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What does 360p, 480p, 720p, 1080i and 1080p mean? Really?

Answers:1   |   LastAnswerAt:2011.03  

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Asked at 2011.03.28 21:09:51
First off, I'm not a total tech nooby or oblivious. I have a somewhat high tech understanding but I'm only 18 and haven't taken courses in anything relative to computers.

This is what I know so far.
360p - Low quality ( Unsure. ???x360 )
480p - Medium quality ( Unsure. 720x480? )
720p - High quality ( 1280x720 )
1080i - High quality ( 1900x1080 ) -Interlaced
1080p - Highest at-home quality ( 1900x1080 )


With that being known, here is the important part.

I bought a TV about 2 years ago. It was a 26" Samsung HDTV advertised at 720p resolution.
My computer monitor had a problem with the VGA input so I decided to see what it would look like if I hooked my computer up to my screen and ditch my monitor with a damaged plug. Needless to say, the TV looked terrible. I was very disappointed at how the quality looked. I did know that LCD screens need to be set to their native resolution to look good, so I set the resolution to 1280x720 thinking that was correct as it was labeled 720p. This lead to a bad picture and ultimately me not using it as a monitor and being disappointed.

I then decided I should get an HDMI cable for my monitor and see if that fixed my monitor's problem (Horizontal Banding / LCD Rainbows) and it did. After this fix, I had a spare VGA cable laying around and a TV just in range of using a dual-monitor setup without paying any money for it. I figured even if the quality was bad, it was worth plugging in right? Well. I'm glad I did but at the time it wasn't that great.

I just found out that the resolution on it is not 1280x720, it is in fact 1680x1050 which is a lot nicer than the 1280x720 I thought it was. The only thing that gave away my TV's true resolution was the software that came with the NVIDIA Control Panel I was using while setting up a dual monitor setup. It showed up as 1680x1050 (Native) and I was like, no, that can't be. But sure enough it was. So I realize now that my TV is 720p with 1650x1050 resolution. I thought 720p was only 1280x720 and I was wrong. Ok.


I now have to question what 720p means as I apparently have no idea. While I'm at it, I figure I'll ask what a few other well known resolutions are in hopes of some good answers.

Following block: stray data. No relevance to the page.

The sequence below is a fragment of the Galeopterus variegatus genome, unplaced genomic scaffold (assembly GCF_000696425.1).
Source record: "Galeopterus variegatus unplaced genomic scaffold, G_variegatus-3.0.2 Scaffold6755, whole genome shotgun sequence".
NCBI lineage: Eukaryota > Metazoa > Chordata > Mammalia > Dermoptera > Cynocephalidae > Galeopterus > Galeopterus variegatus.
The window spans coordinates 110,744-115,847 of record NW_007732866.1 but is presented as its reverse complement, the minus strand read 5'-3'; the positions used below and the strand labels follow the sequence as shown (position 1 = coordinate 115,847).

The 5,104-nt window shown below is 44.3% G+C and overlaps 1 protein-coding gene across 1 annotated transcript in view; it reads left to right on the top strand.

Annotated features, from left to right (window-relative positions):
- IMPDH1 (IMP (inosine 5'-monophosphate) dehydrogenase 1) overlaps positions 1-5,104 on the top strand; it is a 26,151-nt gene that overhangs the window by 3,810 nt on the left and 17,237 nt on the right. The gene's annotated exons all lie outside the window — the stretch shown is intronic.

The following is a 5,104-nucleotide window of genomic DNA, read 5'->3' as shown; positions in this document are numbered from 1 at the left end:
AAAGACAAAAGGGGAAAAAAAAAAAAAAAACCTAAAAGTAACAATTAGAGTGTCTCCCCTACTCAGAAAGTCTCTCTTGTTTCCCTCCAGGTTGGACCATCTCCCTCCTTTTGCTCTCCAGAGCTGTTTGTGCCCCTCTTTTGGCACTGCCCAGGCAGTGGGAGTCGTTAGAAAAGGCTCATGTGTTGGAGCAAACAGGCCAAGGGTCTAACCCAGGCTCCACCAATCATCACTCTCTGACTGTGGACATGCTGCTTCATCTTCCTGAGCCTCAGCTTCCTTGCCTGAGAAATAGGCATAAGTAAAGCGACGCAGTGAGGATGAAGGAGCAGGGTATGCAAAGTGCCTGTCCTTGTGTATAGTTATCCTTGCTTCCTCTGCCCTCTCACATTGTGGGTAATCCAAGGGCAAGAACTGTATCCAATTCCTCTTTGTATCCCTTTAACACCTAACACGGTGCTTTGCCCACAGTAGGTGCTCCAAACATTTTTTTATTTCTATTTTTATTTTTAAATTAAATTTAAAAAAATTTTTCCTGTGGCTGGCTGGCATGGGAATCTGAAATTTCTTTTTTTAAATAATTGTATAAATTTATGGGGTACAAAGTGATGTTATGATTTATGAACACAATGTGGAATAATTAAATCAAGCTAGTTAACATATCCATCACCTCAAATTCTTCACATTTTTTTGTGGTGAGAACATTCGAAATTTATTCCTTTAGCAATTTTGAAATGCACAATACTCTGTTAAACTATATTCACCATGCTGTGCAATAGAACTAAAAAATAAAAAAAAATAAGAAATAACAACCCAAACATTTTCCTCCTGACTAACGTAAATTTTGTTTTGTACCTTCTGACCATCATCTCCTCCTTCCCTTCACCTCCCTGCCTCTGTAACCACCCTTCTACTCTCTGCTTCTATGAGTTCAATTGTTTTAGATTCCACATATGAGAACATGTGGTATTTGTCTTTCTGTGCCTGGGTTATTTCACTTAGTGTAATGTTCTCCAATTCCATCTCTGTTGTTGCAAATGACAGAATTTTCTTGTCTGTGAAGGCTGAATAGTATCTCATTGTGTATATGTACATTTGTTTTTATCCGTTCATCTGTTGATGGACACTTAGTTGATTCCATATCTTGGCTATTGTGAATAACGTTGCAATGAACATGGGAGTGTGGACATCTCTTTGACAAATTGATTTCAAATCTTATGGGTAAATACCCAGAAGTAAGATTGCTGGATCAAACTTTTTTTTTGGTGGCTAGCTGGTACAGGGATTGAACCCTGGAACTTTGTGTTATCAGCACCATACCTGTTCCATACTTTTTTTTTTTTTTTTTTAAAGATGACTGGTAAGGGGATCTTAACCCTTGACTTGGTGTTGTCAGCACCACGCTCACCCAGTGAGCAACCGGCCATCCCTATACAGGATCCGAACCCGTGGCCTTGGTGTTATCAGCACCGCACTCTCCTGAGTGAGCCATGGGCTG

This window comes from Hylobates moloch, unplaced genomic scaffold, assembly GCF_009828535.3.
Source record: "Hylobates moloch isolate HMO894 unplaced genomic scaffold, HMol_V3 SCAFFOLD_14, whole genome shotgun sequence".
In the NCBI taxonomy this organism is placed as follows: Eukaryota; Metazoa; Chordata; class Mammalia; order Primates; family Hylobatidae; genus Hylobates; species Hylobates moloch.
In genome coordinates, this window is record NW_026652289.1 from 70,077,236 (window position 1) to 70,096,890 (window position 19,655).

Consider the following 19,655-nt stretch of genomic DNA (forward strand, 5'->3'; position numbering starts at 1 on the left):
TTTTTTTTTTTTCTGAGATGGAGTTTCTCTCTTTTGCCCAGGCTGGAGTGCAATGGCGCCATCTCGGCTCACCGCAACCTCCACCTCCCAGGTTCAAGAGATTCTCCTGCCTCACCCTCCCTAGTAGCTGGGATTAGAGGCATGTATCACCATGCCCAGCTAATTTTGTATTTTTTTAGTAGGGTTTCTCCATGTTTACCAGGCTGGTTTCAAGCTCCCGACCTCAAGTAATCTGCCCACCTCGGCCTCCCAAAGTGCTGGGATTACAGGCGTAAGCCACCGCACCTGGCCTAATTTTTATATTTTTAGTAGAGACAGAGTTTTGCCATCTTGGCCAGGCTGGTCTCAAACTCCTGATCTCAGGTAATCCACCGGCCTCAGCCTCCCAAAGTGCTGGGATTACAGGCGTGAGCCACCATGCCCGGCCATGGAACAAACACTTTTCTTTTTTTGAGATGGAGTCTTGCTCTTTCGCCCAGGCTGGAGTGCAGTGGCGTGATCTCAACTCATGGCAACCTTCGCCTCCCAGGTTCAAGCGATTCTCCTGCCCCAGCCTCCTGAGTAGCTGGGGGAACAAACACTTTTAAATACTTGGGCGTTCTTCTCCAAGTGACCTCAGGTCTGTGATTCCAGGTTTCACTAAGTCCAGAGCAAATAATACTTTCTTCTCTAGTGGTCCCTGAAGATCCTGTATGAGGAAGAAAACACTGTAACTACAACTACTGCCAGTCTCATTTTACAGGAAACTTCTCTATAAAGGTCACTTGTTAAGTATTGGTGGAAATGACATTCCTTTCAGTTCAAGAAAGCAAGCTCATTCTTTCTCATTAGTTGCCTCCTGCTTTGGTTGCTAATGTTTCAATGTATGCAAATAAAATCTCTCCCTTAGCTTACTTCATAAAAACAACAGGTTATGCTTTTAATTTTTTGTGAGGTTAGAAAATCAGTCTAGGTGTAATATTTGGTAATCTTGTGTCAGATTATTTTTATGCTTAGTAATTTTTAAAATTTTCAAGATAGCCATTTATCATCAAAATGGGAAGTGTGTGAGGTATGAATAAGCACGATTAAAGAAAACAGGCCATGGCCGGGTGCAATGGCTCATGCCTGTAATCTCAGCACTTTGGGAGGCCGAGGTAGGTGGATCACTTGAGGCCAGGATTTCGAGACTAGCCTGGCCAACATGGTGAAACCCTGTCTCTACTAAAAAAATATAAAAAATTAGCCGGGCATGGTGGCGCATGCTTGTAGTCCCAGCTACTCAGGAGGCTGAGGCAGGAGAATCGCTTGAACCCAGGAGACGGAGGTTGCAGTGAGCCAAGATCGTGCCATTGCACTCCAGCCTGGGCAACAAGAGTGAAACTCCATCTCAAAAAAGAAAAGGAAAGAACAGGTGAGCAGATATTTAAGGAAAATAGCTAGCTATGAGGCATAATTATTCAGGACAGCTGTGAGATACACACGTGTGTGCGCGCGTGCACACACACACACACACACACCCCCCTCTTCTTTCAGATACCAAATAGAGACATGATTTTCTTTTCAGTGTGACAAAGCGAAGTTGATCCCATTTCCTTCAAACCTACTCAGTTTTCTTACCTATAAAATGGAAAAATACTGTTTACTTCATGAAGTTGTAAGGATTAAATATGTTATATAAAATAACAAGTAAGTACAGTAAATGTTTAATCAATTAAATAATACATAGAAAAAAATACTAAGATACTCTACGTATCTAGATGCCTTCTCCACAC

Here is what I would like to know.
-Why do the TV brands advertise their products strictly as 720p, 1080i or 1080p rather than the true resolutions?
-What does 360p really mean?
-What does 480p really mean?
-What does 720p really mean?
-What does 1080i really mean?
-What does 1080p really mean?
-What are all the possible variable resolutions for 360p, 480p, 720p, 1080i and 1080p that I can expect to encounter when buying a tv that is labeled so simply?
-Do they label their products as 720p/1080p to show what it can display, but is not the maximum? For example would a 1899x1199 resolution TV be labeled 720p purely because it can fully display 720p but can't yet do 1080p?
answer R T  Answered at 2011.03.28 21:09:51
I've never seen 360.

However they refer to the number of scan lines in the picture counting from top to bottom. More scan lines mean smaller pixels so more detail can be shown.

I = interlaced scanning (first the odd number lines are displayed, then the evens).
P= progressive scanning (all the lines are displayed in order from top to bottom).

P will look better than I because there is not a time gap between when the even field is displayed and the odd field. Also, with interlaced scanning, you are only seeing half the picture at a given moment.

What you have to look at is the "native resolution" of the panel. That is the number of rows of pixels that are built into the screen. This is set when the panel is manufactured and can not be changed. The electronics in the TV will scale (convert) whatever signal you give it into the panel's native resolution. So, just because a TV will accept a 1080 signal, that doesn't mean what you actually see is 1080, you see the native resolution of the panel. You need to look in the owner's manual or Google the specs to find out what that is.

The same is true for the computer resolutions you feed it; the electronics in the set scale the image so, just because you found a resolution on your NVidia card that the TV likes, that doesn't necessarily mean that's what the panel is showing you.
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